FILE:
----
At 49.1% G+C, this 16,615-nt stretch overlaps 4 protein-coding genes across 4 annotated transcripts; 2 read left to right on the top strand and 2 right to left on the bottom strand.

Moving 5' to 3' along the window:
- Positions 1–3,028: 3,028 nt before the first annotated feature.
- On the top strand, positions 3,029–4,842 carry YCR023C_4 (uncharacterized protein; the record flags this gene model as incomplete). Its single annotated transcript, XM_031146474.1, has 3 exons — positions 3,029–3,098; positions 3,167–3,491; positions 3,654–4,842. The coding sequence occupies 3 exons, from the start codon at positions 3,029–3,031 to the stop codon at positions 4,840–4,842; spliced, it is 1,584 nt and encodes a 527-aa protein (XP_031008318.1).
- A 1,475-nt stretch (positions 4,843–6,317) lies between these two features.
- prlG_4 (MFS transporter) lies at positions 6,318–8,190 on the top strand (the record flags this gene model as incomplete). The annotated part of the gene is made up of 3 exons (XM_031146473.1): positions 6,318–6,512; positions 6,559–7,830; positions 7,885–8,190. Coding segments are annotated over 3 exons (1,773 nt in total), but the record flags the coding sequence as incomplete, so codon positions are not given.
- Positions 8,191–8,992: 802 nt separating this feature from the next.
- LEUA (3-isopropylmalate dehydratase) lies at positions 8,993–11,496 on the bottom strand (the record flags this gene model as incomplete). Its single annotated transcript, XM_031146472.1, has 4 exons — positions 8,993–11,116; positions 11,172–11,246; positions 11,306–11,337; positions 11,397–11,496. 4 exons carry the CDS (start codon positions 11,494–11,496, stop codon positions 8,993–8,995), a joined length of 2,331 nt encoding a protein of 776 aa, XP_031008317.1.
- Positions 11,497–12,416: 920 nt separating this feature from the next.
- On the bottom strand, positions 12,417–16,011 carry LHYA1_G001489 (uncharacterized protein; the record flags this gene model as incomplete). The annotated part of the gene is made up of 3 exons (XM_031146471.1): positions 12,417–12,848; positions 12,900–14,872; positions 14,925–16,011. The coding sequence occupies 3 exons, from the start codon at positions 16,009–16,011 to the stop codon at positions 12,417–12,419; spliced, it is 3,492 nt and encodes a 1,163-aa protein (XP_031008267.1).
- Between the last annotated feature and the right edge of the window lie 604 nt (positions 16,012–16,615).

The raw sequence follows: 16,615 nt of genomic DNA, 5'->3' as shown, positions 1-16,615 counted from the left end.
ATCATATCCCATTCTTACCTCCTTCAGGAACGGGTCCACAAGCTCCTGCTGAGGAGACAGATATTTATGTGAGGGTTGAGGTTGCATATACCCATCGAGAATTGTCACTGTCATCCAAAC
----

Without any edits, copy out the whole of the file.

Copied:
At 49.1% G+C, this 16,615-nt stretch overlaps 4 protein-coding genes across 4 annotated transcripts; 2 read left to right on the top strand and 2 right to left on the bottom strand.

Moving 5' to 3' along the window:
- Positions 1–3,028: 3,028 nt before the first annotated feature.
- On the top strand, positions 3,029–4,842 carry YCR023C_4 (uncharacterized protein; the record flags this gene model as incomplete). Its single annotated transcript, XM_031146474.1, has 3 exons — positions 3,029–3,098; positions 3,167–3,491; positions 3,654–4,842. The coding sequence occupies 3 exons, from the start codon at positions 3,029–3,031 to the stop codon at positions 4,840–4,842; spliced, it is 1,584 nt and encodes a 527-aa protein (XP_031008318.1).
- A 1,475-nt stretch (positions 4,843–6,317) lies between these two features.
- prlG_4 (MFS transporter) lies at positions 6,318–8,190 on the top strand (the record flags this gene model as incomplete). The annotated part of the gene is made up of 3 exons (XM_031146473.1): positions 6,318–6,512; positions 6,559–7,830; positions 7,885–8,190. Coding segments are annotated over 3 exons (1,773 nt in total), but the record flags the coding sequence as incomplete, so codon positions are not given.
- Positions 8,191–8,992: 802 nt separating this feature from the next.
- LEUA (3-isopropylmalate dehydratase) lies at positions 8,993–11,496 on the bottom strand (the record flags this gene model as incomplete). Its single annotated transcript, XM_031146472.1, has 4 exons — positions 8,993–11,116; positions 11,172–11,246; positions 11,306–11,337; positions 11,397–11,496. 4 exons carry the CDS (start codon positions 11,494–11,496, stop codon positions 8,993–8,995), a joined length of 2,331 nt encoding a protein of 776 aa, XP_031008317.1.
- Positions 11,497–12,416: 920 nt separating this feature from the next.
- On the bottom strand, positions 12,417–16,011 carry LHYA1_G001489 (uncharacterized protein; the record flags this gene model as incomplete). The annotated part of the gene is made up of 3 exons (XM_031146471.1): positions 12,417–12,848; positions 12,900–14,872; positions 14,925–16,011. The coding sequence occupies 3 exons, from the start codon at positions 16,009–16,011 to the stop codon at positions 12,417–12,419; spliced, it is 3,492 nt and encodes a 1,163-aa protein (XP_031008267.1).
- Between the last annotated feature and the right edge of the window lie 604 nt (positions 16,012–16,615).

The raw sequence follows: 16,615 nt of genomic DNA, 5'->3' as shown, positions 1-16,615 counted from the left end.
ATCATATCCCATTCTTACCTCCTTCAGGAACGGGTCCACAAGCTCCTGCTGAGGAGACAGATATTTATGTGAGGGTTGAGGTTGCATATACCCATCGAGAATTGTCACTGTCATCCAAAC